- The Unintentional Activist:Questions of Action, Activism, and Accountability
I have never considered myself an activist. My problem with the term does not stem from debates about whether ethnography should be an activist endeavor but rather from the implication that ethnography could be anything else. If we think of an "activist" as someone who actively engages in the field, we must ask: What differentiates an activist anthropologist from an anthropologist who does not have activism as a central focus or goal? What are the limits and possibilities of action when it is conceived of in activist terms? Who or what has control over where action begins, ends, and takes shape? In this essay I explore what happens when our desires for—and understandings of—action do not coincide with those of our field consultants. By focusing on linguistic accountability as a realm of underexplored action in ethnographic contexts, I question how promises become constituted as actions and the effects this has on fieldwork relationships.
Many anthropologists have struggled with the role of communication—or miscommunication—in negotiating their place in a community or neighborhood. Jean Briggs writes explicitly about the problem of trying to find her place, as an emotional and expressive American anthropologist, among an Utku community in the Arctic, where "equanimity in the face of difficulty is a high virtue" (Briggs 1970, 230). Unlike the Utku she lived among, who "kept well under control whatever negative feelings they may have had," Briggs had a hard time not appearing emotionally volatile (279). When some white (kapluna) fishermen arrive to exchange a canoe they have borrowed from the Utku, Briggs notices a hole in the canoe that was not there when they first [End Page 102] borrowed it. In response to their request for another canoe, she "exploded," and lied in order to prevent them from borrowing a second canoe. Briggs's Utku friends, deeply upset by her actions, did not express their dismay directly. Instead, she finds a letter (not intended for her) in which an Utku friend calls her "a liar," "annoying," and explains that "she gets angry (ningaq) very easily" (286). From then on, even when she tries to communicate, with good intentions, Briggs is seen as emotionally disruptive and is consequently alienated from the community. Briggs's case illustrates the ways in which our best intentions may betray us. In a relatively new social sphere we can often say things that "act" in ways unbeknownst to us, with consequences that we do not intend.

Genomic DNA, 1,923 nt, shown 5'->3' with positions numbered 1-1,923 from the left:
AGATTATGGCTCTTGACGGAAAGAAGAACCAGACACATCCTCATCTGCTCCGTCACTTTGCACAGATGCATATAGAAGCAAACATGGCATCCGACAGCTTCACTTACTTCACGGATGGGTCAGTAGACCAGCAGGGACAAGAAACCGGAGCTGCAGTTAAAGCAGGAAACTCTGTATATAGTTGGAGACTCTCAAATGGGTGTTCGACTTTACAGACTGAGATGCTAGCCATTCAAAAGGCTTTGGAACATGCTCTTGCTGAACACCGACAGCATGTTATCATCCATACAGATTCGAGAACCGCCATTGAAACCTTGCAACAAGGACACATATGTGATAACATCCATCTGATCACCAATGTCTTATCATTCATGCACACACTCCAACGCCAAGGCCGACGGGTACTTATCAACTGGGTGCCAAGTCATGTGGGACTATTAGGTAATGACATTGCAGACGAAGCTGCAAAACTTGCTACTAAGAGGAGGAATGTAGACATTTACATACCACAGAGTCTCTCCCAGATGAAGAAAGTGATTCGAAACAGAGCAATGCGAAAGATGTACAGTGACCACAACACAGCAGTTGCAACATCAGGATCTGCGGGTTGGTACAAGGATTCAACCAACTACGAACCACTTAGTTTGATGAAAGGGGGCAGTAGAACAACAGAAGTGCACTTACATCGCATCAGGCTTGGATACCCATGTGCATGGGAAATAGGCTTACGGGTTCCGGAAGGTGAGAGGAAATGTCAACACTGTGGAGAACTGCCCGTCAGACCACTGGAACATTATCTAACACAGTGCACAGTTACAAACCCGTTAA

Significant to both Briggs's story and my own are the different ways in which communicative practices are understood by different social actors, especially as emotional and practical commitments are negotiated between ethnographer and field consultant. We can see that while anthropologists may be acutely aware, analytically and theoretically, of the active and performative power of communicative and linguistic practices (in legally binding verbal contracts, or in spoken vows, for example), we may not be as apt to thoroughly consider how our own words translate into accountability and action. Often, when we meet people in the field, words are the first things to be exchanged: we say hello, we exchange contact information, we make commitments on the fly. While some anthropologists initiate verbal contracts at the outset of fieldwork, others start with written consent, simultaneously hoping to catalyze the trust needed for ongoing friendships and enduring relationships (Bowles 2010; Mathias 2010). Since the rise of sociolinguistics and language-in-communication studies in the 1960s and 1970s, anthropologists have been attentive to the role of communication in the formation of relationships (Labov (1965] 1972; Hymes 1964,  1981). However, as ethnographers, are we as analytical about the impacts of our own commonplace exchanges? In fieldwork, when does talking translate into accountability?
When I arrived in Sofia, Bulgaria, during the summer of 2009 to conduct preliminary dissertation research on Romani activism and social relations, I called Ivalena—a friend of a friend—to meet about my research. She excitedly told me that her housekeeper, Nonka, was someone I should meet because she is a very "hard-working and intelligent" [End Page 103] Romani woman. We arranged an introduction the following week...